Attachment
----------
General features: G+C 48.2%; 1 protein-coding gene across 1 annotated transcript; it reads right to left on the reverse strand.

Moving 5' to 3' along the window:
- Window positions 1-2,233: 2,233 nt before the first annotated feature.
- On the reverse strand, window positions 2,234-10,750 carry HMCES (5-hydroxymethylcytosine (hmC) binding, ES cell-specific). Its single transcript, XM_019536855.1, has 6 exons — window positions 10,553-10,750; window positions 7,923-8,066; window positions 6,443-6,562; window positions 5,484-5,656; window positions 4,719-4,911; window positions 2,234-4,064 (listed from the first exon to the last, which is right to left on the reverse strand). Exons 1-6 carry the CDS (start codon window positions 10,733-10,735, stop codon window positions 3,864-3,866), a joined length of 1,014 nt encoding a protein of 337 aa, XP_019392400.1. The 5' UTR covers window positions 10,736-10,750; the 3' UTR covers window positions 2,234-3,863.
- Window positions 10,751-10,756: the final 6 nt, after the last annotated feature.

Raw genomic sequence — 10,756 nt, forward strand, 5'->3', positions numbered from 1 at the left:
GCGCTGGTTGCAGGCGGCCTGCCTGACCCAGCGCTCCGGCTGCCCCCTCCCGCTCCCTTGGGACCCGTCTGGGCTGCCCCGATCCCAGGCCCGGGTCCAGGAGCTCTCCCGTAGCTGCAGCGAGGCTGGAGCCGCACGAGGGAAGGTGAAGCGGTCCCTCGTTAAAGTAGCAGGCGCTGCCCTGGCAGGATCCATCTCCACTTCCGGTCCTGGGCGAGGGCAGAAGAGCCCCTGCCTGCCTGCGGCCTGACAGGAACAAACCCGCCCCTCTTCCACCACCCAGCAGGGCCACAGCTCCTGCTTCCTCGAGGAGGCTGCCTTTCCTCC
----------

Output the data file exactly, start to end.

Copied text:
General features: G+C 48.2%; 1 protein-coding gene across 1 annotated transcript; it reads right to left on the reverse strand.

Moving 5' to 3' along the window:
- Window positions 1-2,233: 2,233 nt before the first annotated feature.
- On the reverse strand, window positions 2,234-10,750 carry HMCES (5-hydroxymethylcytosine (hmC) binding, ES cell-specific). Its single transcript, XM_019536855.1, has 6 exons — window positions 10,553-10,750; window positions 7,923-8,066; window positions 6,443-6,562; window positions 5,484-5,656; window positions 4,719-4,911; window positions 2,234-4,064 (listed from the first exon to the last, which is right to left on the reverse strand). Exons 1-6 carry the CDS (start codon window positions 10,733-10,735, stop codon window positions 3,864-3,866), a joined length of 1,014 nt encoding a protein of 337 aa, XP_019392400.1. The 5' UTR covers window positions 10,736-10,750; the 3' UTR covers window positions 2,234-3,863.
- Window positions 10,751-10,756: the final 6 nt, after the last annotated feature.

Raw genomic sequence — 10,756 nt, forward strand, 5'->3', positions numbered from 1 at the left:
GCGCTGGTTGCAGGCGGCCTGCCTGACCCAGCGCTCCGGCTGCCCCCTCCCGCTCCCTTGGGACCCGTCTGGGCTGCCCCGATCCCAGGCCCGGGTCCAGGAGCTCTCCCGTAGCTGCAGCGAGGCTGGAGCCGCACGAGGGAAGGTGAAGCGGTCCCTCGTTAAAGTAGCAGGCGCTGCCCTGGCAGGATCCATCTCCACTTCCGGTCCTGGGCGAGGGCAGAAGAGCCCCTGCCTGCCTGCGGCCTGACAGGAACAAACCCGCCCCTCTTCCACCACCCAGCAGGGCCACAGCTCCTGCTTCCTCGAGGAGGCTGCCTTTCCTCC